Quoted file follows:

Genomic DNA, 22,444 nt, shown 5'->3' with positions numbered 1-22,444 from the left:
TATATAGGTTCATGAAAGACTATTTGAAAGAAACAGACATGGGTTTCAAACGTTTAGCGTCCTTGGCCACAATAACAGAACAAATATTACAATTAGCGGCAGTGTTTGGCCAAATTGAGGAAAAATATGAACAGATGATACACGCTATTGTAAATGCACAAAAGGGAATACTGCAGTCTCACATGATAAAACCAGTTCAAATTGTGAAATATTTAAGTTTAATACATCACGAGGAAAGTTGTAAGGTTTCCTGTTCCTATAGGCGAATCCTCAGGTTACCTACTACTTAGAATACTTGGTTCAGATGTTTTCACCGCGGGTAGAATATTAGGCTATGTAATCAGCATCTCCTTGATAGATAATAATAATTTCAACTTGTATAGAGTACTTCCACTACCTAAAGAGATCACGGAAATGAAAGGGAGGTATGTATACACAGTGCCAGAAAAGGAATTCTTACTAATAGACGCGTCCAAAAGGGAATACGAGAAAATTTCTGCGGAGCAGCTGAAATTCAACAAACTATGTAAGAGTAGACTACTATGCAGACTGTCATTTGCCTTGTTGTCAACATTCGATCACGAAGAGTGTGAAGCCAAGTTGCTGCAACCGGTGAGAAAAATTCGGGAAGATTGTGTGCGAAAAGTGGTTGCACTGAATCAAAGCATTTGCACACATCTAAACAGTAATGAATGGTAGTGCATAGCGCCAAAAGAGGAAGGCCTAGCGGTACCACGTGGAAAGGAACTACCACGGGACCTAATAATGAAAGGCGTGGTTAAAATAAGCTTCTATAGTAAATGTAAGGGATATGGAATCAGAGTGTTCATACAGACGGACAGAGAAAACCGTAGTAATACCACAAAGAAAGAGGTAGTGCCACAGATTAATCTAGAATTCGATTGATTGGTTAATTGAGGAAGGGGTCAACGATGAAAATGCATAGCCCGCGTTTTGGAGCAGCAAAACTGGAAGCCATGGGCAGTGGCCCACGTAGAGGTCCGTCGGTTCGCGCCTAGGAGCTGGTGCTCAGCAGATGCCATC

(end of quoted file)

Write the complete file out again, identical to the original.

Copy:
Genomic DNA, 22,444 nt, shown 5'->3' with positions numbered 1-22,444 from the left:
TATATAGGTTCATGAAAGACTATTTGAAAGAAACAGACATGGGTTTCAAACGTTTAGCGTCCTTGGCCACAATAACAGAACAAATATTACAATTAGCGGCAGTGTTTGGCCAAATTGAGGAAAAATATGAACAGATGATACACGCTATTGTAAATGCACAAAAGGGAATACTGCAGTCTCACATGATAAAACCAGTTCAAATTGTGAAATATTTAAGTTTAATACATCACGAGGAAAGTTGTAAGGTTTCCTGTTCCTATAGGCGAATCCTCAGGTTACCTACTACTTAGAATACTTGGTTCAGATGTTTTCACCGCGGGTAGAATATTAGGCTATGTAATCAGCATCTCCTTGATAGATAATAATAATTTCAACTTGTATAGAGTACTTCCACTACCTAAAGAGATCACGGAAATGAAAGGGAGGTATGTATACACAGTGCCAGAAAAGGAATTCTTACTAATAGACGCGTCCAAAAGGGAATACGAGAAAATTTCTGCGGAGCAGCTGAAATTCAACAAACTATGTAAGAGTAGACTACTATGCAGACTGTCATTTGCCTTGTTGTCAACATTCGATCACGAAGAGTGTGAAGCCAAGTTGCTGCAACCGGTGAGAAAAATTCGGGAAGATTGTGTGCGAAAAGTGGTTGCACTGAATCAAAGCATTTGCACACATCTAAACAGTAATGAATGGTAGTGCATAGCGCCAAAAGAGGAAGGCCTAGCGGTACCACGTGGAAAGGAACTACCACGGGACCTAATAATGAAAGGCGTGGTTAAAATAAGCTTCTATAGTAAATGTAAGGGATATGGAATCAGAGTGTTCATACAGACGGACAGAGAAAACCGTAGTAATACCACAAAGAAAGAGGTAGTGCCACAGATTAATCTAGAATTCGATTGATTGGTTAATTGAGGAAGGGGTCAACGATGAAAATGCATAGCCCGCGTTTTGGAGCAGCAAAACTGGAAGCCATGGGCAGTGGCCCACGTAGAGGTCCGTCGGTTCGCGCCTAGGAGCTGGTGCTCAGCAGATGCCATC